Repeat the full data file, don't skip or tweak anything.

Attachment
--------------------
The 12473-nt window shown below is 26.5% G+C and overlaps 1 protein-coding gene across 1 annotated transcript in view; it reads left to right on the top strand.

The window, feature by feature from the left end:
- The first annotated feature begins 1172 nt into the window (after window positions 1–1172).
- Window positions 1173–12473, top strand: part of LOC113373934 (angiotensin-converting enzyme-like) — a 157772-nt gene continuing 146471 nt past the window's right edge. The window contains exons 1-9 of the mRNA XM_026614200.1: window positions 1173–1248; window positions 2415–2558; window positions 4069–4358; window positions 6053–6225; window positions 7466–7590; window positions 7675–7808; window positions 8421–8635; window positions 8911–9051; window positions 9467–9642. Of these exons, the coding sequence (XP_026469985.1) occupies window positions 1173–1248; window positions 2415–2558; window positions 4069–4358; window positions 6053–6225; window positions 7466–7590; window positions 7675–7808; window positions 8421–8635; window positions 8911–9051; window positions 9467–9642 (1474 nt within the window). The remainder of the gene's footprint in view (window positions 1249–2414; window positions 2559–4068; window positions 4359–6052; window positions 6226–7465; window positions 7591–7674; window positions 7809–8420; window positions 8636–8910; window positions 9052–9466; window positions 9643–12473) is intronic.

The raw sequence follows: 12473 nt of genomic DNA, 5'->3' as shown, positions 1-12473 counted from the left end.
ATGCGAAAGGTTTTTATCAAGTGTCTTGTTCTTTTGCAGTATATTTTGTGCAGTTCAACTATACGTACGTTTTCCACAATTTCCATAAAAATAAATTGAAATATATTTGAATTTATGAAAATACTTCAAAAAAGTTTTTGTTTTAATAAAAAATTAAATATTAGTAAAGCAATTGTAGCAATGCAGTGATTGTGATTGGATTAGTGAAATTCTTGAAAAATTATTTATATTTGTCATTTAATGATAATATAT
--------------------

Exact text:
The 12473-nt window shown below is 26.5% G+C and overlaps 1 protein-coding gene across 1 annotated transcript in view; it reads left to right on the top strand.

The window, feature by feature from the left end:
- The first annotated feature begins 1172 nt into the window (after window positions 1–1172).
- Window positions 1173–12473, top strand: part of LOC113373934 (angiotensin-converting enzyme-like) — a 157772-nt gene continuing 146471 nt past the window's right edge. The window contains exons 1-9 of the mRNA XM_026614200.1: window positions 1173–1248; window positions 2415–2558; window positions 4069–4358; window positions 6053–6225; window positions 7466–7590; window positions 7675–7808; window positions 8421–8635; window positions 8911–9051; window positions 9467–9642. Of these exons, the coding sequence (XP_026469985.1) occupies window positions 1173–1248; window positions 2415–2558; window positions 4069–4358; window positions 6053–6225; window positions 7466–7590; window positions 7675–7808; window positions 8421–8635; window positions 8911–9051; window positions 9467–9642 (1474 nt within the window). The remainder of the gene's footprint in view (window positions 1249–2414; window positions 2559–4068; window positions 4359–6052; window positions 6226–7465; window positions 7591–7674; window positions 7809–8420; window positions 8636–8910; window positions 9052–9466; window positions 9643–12473) is intronic.

The raw sequence follows: 12473 nt of genomic DNA, 5'->3' as shown, positions 1-12473 counted from the left end.
ATGCGAAAGGTTTTTATCAAGTGTCTTGTTCTTTTGCAGTATATTTTGTGCAGTTCAACTATACGTACGTTTTCCACAATTTCCATAAAAATAAATTGAAATATATTTGAATTTATGAAAATACTTCAAAAAAGTTTTTGTTTTAATAAAAAATTAAATATTAGTAAAGCAATTGTAGCAATGCAGTGATTGTGATTGGATTAGTGAAATTCTTGAAAAATTATTTATATTTGTCATTTAATGATAATATAT